Group of doctors looking at the camera.
Group of doctors looking at the camera.

Lessons for Canada on Prior Authorization Reform: An American Experience

Since 2020, the conversation around improving the prior authorization process and experience has been gaining traction in Canada. However, there has been much more than discussion in the U.S. While the Canadian and U.S. private payer markets differ in the extent of benefits coverage provided to plan members under group policies, both countries rely heavily on private payers, typically insurers and pharmacy benefit managers, to adjudicate prescription drug and prior authorization claims. Similar challenges and opportunities for improvement have been identified in the prior authorization claims processes in both countries. In examining the U.S. experience, Canadians can gain insights into opportunities for change to improve the process, along with some pitfalls to avoid.

In 2018, leading healthcare associations in the U.S. came together to collaborate on a landmark initiative that resulted in a Consensus Statement on Improving the Prior Authorization Process. The partnership was made up of several healthcare associations, including the American Medical Association (AMA), American Hospital Association (AHA), America’s Health Insurance Plans (AHIP), American Pharmacists Association (APhA), BlueCross BlueShield Association (BCBSA) and Medical Group Management Association (MGMA).

The five areas of opportunities identified for improvement in the U.S. Consensus Statement included the opportunity for selective application of prior authorization requirements for those prescribers who had demonstrated adherence to clinical standards; regular review of the list of prior authorization drugs; the need to improve transparency and communication regarding prior authorization requirements; minimizing requirements that disrupt continuity of care; and moving towards an electronic prior authorization solution.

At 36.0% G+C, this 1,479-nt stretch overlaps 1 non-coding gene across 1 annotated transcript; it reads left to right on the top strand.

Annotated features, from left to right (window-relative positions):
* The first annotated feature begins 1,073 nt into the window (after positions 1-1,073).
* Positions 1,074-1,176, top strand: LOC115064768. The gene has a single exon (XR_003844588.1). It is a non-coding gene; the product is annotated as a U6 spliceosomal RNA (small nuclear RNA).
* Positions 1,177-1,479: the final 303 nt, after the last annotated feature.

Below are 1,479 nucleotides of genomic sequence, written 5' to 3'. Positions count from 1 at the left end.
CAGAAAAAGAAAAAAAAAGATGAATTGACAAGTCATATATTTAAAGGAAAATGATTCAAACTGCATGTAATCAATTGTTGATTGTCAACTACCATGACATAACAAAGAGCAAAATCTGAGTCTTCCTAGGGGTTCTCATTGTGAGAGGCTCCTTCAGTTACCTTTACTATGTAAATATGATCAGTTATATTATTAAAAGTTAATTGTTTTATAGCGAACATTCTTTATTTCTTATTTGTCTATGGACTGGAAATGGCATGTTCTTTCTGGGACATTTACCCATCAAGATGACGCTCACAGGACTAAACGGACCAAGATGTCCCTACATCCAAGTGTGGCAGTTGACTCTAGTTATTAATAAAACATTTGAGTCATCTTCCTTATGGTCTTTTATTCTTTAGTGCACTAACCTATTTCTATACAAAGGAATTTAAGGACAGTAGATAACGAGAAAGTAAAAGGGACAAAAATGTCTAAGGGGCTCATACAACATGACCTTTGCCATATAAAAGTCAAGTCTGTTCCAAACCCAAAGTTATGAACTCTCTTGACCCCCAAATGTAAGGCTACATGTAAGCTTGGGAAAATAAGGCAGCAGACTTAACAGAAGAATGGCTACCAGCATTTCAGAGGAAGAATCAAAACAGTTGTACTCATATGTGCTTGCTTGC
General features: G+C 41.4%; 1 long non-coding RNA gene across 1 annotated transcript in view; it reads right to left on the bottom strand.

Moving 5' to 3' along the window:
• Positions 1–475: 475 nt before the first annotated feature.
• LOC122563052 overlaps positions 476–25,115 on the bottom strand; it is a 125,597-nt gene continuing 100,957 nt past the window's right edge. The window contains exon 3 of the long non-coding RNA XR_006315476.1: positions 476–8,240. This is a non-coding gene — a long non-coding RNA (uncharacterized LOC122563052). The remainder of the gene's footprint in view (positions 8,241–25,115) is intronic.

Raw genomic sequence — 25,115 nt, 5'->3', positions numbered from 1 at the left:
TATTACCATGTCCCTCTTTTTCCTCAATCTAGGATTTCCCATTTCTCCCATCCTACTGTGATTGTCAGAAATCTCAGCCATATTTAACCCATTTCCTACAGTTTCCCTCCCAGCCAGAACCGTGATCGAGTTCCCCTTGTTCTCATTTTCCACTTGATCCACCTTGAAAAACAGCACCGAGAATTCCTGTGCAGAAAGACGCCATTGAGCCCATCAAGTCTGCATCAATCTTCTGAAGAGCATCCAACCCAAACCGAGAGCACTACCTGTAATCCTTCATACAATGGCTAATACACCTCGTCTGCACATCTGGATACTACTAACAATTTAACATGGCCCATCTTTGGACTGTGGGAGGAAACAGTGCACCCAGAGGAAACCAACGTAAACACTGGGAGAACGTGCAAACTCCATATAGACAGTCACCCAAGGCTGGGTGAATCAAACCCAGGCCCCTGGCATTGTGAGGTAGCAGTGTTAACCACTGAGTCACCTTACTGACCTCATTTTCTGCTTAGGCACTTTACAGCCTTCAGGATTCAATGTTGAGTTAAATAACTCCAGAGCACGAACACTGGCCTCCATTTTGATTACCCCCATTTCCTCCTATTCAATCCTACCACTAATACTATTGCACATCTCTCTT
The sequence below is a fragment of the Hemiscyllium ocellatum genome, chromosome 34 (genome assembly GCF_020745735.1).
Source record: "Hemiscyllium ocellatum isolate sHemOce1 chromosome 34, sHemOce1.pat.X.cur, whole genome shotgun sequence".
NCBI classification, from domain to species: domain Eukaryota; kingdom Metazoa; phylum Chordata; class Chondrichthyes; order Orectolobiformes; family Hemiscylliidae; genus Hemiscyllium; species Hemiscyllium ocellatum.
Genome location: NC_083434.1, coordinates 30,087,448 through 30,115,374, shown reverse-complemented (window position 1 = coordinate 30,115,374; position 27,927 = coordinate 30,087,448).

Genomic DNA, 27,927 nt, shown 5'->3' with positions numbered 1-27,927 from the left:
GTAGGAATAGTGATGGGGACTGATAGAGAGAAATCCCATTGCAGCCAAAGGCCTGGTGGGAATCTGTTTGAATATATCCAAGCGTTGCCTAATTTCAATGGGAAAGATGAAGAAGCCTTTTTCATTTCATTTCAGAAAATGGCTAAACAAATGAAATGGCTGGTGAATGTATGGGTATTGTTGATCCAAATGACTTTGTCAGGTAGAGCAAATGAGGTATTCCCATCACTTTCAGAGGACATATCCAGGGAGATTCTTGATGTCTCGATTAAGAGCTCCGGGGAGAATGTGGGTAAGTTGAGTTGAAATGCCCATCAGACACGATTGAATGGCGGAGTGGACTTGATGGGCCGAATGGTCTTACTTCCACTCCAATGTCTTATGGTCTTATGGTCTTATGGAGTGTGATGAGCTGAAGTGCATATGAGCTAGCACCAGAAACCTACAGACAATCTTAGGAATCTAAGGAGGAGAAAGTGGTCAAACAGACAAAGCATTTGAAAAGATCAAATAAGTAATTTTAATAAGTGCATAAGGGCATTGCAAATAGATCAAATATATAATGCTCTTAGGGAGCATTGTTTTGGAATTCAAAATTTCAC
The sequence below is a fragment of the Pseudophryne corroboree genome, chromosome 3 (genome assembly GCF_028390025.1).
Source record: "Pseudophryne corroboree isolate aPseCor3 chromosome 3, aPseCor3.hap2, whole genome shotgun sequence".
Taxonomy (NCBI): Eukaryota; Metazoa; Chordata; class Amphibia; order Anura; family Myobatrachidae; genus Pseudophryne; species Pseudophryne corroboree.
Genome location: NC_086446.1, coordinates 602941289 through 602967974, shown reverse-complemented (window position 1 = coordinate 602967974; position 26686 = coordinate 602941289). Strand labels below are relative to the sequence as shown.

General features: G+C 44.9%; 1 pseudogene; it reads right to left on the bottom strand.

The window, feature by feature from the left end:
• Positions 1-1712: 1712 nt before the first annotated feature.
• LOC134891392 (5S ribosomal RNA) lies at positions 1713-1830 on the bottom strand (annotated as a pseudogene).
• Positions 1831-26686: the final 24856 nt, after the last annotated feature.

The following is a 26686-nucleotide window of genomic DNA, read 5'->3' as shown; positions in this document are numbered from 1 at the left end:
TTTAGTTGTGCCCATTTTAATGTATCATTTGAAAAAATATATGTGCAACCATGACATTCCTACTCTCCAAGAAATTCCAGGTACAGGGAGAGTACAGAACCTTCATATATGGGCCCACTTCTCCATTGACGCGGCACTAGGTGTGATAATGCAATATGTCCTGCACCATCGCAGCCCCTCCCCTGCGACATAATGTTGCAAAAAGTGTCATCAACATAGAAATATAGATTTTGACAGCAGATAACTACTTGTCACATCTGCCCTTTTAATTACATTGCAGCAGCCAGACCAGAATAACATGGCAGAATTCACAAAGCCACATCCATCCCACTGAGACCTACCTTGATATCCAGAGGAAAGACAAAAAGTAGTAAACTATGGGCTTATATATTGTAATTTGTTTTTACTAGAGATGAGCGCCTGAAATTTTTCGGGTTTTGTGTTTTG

In Canada, the Simplify Prior Authorization (SPA) initiative was established in 2021 following the release of the White Paper on Prior Authorization in Canada. The white paper included several recommendations for change, including demystifying the prior authorization process and developing a simplified, streamlined prior authorization process among private payers. The key deliverables of the SPA initiative since 2021 include:

  • Ongoing research and dialogue with industry stakeholders, associations, key opinion leaders, ePA providers and influencers to facilitate improvements in prior authorization
  • Collaboration with industry experts to identify criteria and key deliverables for an electronic prior authorization solutions provider
  • A market study to identify a partner who could deliver an agnostic, cost-effective electronic claims submission solution to stakeholders
  • Regular advocacy for change through webinars, blogs, podcasts, and social media
  • Development and launch of a robust information, advocacy, and resource website in 2023 to support the needs of stakeholders.

In 2023 a prior authorization best practices/industry standards guide is under development that will be a reference for payers and other stakeholders. Patients, physicians, and patient support programs will be able to evaluate their experiences of prior authorization against reasonable benchmarks, and payers will be able to evaluate themselves. In 2024, with sufficient financial support, a national prior authorization stakeholder survey will be conducted and results will be published.